Let $ a $, $ b $ and $ c $ be real constants such that $ \Delta \stackrel{\text{df}}{=} a c - b^{2} > 0 $. The Beltrami Equations are defined as the following system of PDE’s on the domain $ \Bbb{R}^{2} $: $$ u_{x} = \frac{1}{\sqrt{\Delta}} (b v_{x} + c v_{y}), \qquad u_{y} = - \frac{1}{\sqrt{\Delta}} (a v_{x} + b v_{y}). $$ Boundary conditions are not imposed.

Question: Are solutions $ u $ and $ v $ of this system necessarily smooth?

I have been told that the Elliptic Regularity Theorem answers my question, but the theorem applies only to even-order elliptic operators and what we have here are only first-order equations, so we do not know if solutions $ u $ and $ v $ have even second-order partial derivatives. Observe that we have the same scenario for the Cauchy-Riemann Equations (in PDE form).

I understand that my question may be too basic for MathOverflow, so I understand if anyone wishes to close it. Thank you!

  • $\begingroup$ consider the extreme case of $ a=c=1$ and $b=0$. Then $u$ is harmonic. Can maybe do something similar in the more general case and still get an elliptic second order equation?? $\endgroup$
    – Math604
    Sep 29, 2015 at 5:44
  • $\begingroup$ @Math604: Hi Math604. Pardon me for being a little blunt here, but there’s a problem with your comment. If we don’t know that $ u $ has second-order partial derivatives, how can we claim that $ u $ is harmonic? $\endgroup$ Sep 29, 2015 at 6:11
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    $\begingroup$ It suffices to use weak second order partial derivatives (i.e., distributions). A weak solution to a linear elliptic PDE is necessarily smooth. Or you can work with the first order system directly, since it is itself an elliptic system. $\endgroup$
    – Deane Yang
    Sep 29, 2015 at 6:47
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    $\begingroup$ Not only the solutions are smooth, but your system rewrites $du=dv\circ J$, where $J^2=-Id$. Hence in coordinates where $J$ is $(s,t)\mapsto (-t,s)$, $u+iv$ is holomorphic in $s+it$. Moreover, Ahlfors and Bers proved that this generalizes to bounded measurable $J$ (but the solutions are no longer smooth if $J$ isn't, of course). See cimat.mx/~mmoreno/teaching/fall10/AhlforsBers.pdf $\endgroup$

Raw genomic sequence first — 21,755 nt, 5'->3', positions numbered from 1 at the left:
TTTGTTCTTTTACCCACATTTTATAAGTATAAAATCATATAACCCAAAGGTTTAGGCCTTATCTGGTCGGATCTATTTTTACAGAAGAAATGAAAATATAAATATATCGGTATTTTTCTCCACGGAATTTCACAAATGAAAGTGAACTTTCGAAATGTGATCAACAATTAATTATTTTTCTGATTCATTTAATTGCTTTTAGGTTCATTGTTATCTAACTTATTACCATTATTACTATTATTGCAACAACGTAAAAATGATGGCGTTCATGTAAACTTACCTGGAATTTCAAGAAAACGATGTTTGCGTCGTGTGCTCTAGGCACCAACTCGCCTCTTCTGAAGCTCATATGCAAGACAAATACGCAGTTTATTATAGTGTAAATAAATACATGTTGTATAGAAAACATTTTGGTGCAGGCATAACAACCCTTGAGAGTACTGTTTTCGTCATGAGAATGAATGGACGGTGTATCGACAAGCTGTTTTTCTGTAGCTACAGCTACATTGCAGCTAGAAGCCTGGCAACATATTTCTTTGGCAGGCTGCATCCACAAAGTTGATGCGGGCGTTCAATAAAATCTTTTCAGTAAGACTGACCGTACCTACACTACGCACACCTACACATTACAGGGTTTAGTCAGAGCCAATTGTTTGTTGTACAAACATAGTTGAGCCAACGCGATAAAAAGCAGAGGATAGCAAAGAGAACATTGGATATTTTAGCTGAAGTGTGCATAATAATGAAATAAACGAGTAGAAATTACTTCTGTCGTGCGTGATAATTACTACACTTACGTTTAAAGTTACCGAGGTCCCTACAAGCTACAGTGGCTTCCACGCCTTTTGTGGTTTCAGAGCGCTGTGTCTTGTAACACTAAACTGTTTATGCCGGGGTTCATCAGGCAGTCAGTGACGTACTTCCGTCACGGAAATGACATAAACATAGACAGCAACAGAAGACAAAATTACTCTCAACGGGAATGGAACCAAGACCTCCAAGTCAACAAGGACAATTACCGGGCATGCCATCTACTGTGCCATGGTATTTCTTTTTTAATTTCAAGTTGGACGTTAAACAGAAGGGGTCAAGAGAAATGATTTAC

– BS.
    Sep 29, 2015 at 8:31
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    $\begingroup$ @Deane: Hi Deane. Your comment was really helpful, as it reminded me of the fact that distributions have weak derivatives of all orders. If $ u $ and $ v $ are distributions corresponding to locally-integrable functions, and they satisfy the Beltrami Equations in the weak sense, then by elliptic regularity, these functions are a.e.-equal to smooth functions. Hence, continuous solutions of the Beltrami Equations, viewed in the ordinary sense, are already smooth. $\endgroup$ Oct 2, 2015 at 16:19

1 Answer 1


As Deane Yang suggested you can regard the first order Beltrami system as an elliptic system, see Chapter 7.3 in the following book

Astala, Kari; Iwaniec, Tadeusz; Martin, Gaven Elliptic partial differential equations and quasiconformal mappings in the plane. Princeton Mathematical Series, 48. Princeton University Press, Princeton, NJ, 2009.

Also Chapter 5 and 6 give the answer for your question.

Since your equation is linear, you could have a representation formula for your equation, see for instance the following nice paper

Bojarski, B. V. Generalized solutions of a system of differential equations of the first order and elliptic type with discontinuous coefficients. Translated from the 1957 Russian original. With a foreword by Eero Saksman. Report. University of Jyväskylä Department of Mathematics and Statistics, 118. University of Jyväskylä, Jyväskylä, 2009.


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